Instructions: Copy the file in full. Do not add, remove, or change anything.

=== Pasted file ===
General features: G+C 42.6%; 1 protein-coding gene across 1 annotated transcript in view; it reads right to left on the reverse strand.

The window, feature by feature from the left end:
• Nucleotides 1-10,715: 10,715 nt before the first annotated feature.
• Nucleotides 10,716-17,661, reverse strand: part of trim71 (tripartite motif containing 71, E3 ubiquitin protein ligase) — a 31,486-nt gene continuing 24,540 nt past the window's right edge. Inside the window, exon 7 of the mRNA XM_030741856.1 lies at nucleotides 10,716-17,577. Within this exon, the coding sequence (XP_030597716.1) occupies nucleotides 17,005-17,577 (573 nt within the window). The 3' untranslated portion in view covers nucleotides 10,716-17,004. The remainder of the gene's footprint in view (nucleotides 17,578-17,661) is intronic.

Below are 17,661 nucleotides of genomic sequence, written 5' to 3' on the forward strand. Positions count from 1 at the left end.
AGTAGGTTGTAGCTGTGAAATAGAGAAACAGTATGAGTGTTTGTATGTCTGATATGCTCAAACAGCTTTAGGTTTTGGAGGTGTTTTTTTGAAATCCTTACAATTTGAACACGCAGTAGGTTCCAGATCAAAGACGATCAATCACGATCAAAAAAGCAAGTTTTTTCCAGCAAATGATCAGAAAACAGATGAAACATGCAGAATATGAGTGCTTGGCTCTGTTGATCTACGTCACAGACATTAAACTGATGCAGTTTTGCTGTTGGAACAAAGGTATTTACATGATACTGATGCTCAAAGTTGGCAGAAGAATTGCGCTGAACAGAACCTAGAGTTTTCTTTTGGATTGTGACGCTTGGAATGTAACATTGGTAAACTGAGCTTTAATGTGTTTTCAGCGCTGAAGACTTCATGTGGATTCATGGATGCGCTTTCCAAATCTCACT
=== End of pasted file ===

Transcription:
General features: G+C 42.6%; 1 protein-coding gene across 1 annotated transcript in view; it reads right to left on the reverse strand.

The window, feature by feature from the left end:
• Nucleotides 1-10,715: 10,715 nt before the first annotated feature.
• Nucleotides 10,716-17,661, reverse strand: part of trim71 (tripartite motif containing 71, E3 ubiquitin protein ligase) — a 31,486-nt gene continuing 24,540 nt past the window's right edge. Inside the window, exon 7 of the mRNA XM_030741856.1 lies at nucleotides 10,716-17,577. Within this exon, the coding sequence (XP_030597716.1) occupies nucleotides 17,005-17,577 (573 nt within the window). The 3' untranslated portion in view covers nucleotides 10,716-17,004. The remainder of the gene's footprint in view (nucleotides 17,578-17,661) is intronic.

Below are 17,661 nucleotides of genomic sequence, written 5' to 3' on the forward strand. Positions count from 1 at the left end.
AGTAGGTTGTAGCTGTGAAATAGAGAAACAGTATGAGTGTTTGTATGTCTGATATGCTCAAACAGCTTTAGGTTTTGGAGGTGTTTTTTTGAAATCCTTACAATTTGAACACGCAGTAGGTTCCAGATCAAAGACGATCAATCACGATCAAAAAAGCAAGTTTTTTCCAGCAAATGATCAGAAAACAGATGAAACATGCAGAATATGAGTGCTTGGCTCTGTTGATCTACGTCACAGACATTAAACTGATGCAGTTTTGCTGTTGGAACAAAGGTATTTACATGATACTGATGCTCAAAGTTGGCAGAAGAATTGCGCTGAACAGAACCTAGAGTTTTCTTTTGGATTGTGACGCTTGGAATGTAACATTGGTAAACTGAGCTTTAATGTGTTTTCAGCGCTGAAGACTTCATGTGGATTCATGGATGCGCTTTCCAAATCTCACT